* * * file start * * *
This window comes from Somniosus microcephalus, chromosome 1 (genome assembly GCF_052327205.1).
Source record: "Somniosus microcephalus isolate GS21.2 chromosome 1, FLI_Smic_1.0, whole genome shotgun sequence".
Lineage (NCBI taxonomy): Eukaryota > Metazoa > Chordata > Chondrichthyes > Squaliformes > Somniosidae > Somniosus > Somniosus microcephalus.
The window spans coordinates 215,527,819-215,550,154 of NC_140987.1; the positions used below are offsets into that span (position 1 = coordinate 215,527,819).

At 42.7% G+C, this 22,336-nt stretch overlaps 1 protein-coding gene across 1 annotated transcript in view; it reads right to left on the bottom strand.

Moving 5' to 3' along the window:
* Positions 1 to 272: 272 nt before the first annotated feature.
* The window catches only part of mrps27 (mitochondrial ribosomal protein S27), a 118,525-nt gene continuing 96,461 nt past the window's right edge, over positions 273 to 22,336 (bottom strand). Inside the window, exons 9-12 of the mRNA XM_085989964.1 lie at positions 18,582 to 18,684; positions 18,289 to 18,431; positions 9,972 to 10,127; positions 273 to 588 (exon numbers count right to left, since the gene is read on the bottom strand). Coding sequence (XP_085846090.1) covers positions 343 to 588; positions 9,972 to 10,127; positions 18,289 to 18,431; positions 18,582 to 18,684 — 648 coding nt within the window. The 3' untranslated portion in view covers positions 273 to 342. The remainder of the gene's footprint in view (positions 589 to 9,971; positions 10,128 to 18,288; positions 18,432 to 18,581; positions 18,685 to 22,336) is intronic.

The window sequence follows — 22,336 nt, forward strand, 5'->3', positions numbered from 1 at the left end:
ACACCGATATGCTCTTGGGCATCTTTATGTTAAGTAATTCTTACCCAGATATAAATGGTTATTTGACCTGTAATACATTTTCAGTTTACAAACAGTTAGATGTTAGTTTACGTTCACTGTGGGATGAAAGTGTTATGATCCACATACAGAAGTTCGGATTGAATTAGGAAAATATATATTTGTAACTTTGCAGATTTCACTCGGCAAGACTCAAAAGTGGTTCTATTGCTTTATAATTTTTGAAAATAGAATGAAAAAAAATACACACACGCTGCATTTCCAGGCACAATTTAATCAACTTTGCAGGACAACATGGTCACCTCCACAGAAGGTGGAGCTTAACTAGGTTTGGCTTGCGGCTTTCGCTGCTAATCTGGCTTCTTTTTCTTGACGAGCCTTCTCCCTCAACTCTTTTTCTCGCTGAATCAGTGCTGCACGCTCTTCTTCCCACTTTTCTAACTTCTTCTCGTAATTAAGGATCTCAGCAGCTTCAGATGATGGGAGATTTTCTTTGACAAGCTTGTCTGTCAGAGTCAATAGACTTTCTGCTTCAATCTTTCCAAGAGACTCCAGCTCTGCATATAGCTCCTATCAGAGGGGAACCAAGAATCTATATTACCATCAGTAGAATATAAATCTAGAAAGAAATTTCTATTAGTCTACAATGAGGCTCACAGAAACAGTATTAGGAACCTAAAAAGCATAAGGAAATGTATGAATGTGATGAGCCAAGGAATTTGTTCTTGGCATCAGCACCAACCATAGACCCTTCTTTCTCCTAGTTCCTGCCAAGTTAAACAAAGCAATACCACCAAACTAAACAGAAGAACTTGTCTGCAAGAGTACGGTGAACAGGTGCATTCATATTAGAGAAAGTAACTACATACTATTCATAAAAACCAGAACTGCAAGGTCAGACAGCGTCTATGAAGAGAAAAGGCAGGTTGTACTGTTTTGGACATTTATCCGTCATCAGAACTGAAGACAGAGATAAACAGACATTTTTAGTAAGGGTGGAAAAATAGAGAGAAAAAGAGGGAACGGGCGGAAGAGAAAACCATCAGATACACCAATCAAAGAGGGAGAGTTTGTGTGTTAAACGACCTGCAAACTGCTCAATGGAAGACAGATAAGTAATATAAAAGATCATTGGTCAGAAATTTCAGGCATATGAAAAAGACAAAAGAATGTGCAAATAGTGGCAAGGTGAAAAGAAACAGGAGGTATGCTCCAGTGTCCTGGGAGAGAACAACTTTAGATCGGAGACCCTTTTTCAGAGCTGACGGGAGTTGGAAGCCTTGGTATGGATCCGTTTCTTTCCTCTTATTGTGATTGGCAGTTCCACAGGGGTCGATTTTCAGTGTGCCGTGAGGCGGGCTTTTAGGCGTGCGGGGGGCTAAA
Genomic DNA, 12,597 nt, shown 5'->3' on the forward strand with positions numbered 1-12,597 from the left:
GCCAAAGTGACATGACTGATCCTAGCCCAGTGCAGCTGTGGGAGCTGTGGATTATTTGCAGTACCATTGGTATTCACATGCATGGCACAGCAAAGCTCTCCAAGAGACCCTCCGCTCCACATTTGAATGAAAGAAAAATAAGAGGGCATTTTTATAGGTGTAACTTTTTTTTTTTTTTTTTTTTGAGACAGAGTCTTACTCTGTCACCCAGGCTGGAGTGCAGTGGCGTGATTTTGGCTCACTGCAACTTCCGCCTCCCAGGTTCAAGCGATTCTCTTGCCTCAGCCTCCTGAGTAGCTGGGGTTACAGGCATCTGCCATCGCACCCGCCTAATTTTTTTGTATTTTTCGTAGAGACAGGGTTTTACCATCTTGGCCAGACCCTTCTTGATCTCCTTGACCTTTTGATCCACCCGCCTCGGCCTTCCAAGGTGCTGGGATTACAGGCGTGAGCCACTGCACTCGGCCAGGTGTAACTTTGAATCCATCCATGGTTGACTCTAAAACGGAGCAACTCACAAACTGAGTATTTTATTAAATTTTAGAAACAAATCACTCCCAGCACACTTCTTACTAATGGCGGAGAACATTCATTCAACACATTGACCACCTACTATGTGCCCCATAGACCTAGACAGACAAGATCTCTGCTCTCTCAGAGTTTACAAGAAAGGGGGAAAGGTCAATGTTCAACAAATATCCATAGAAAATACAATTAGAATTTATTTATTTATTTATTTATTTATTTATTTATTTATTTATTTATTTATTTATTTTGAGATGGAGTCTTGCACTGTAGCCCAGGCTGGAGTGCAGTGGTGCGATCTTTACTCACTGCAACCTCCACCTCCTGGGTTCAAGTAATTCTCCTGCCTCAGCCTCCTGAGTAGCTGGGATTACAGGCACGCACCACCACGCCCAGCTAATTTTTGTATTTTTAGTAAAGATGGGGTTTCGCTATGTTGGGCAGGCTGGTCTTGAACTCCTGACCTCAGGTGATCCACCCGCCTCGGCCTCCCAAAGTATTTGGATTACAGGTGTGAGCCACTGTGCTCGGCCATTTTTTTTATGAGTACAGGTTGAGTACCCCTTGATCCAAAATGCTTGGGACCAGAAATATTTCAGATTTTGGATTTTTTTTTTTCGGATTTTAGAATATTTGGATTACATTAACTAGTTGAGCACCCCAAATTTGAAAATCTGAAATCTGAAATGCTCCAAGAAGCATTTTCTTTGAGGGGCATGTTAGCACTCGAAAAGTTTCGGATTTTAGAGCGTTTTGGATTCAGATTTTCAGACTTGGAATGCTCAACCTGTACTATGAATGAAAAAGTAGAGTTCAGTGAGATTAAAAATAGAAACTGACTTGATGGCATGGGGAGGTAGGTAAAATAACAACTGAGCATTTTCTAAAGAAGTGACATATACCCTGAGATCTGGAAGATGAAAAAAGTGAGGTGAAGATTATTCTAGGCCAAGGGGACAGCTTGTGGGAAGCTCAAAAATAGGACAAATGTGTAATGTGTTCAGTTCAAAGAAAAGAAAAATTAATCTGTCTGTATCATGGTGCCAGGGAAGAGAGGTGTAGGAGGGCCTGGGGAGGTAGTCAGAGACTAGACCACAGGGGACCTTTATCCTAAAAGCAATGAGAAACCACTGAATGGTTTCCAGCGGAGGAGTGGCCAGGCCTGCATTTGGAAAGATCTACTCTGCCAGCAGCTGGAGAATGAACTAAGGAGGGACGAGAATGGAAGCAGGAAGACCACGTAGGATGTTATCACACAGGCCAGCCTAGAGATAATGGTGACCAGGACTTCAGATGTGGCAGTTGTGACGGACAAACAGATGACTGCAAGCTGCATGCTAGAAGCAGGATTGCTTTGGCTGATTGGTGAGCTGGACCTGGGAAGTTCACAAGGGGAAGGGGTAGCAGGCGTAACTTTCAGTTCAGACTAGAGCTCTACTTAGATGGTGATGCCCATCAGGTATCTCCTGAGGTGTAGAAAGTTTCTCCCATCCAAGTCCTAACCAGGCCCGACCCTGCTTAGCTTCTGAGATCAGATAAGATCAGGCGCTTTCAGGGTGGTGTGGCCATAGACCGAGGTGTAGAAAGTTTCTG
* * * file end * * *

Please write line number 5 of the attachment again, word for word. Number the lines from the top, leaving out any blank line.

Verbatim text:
At 42.7% G+C, this 22,336-nt stretch overlaps 1 protein-coding gene across 1 annotated transcript in view; it reads right to left on the bottom strand.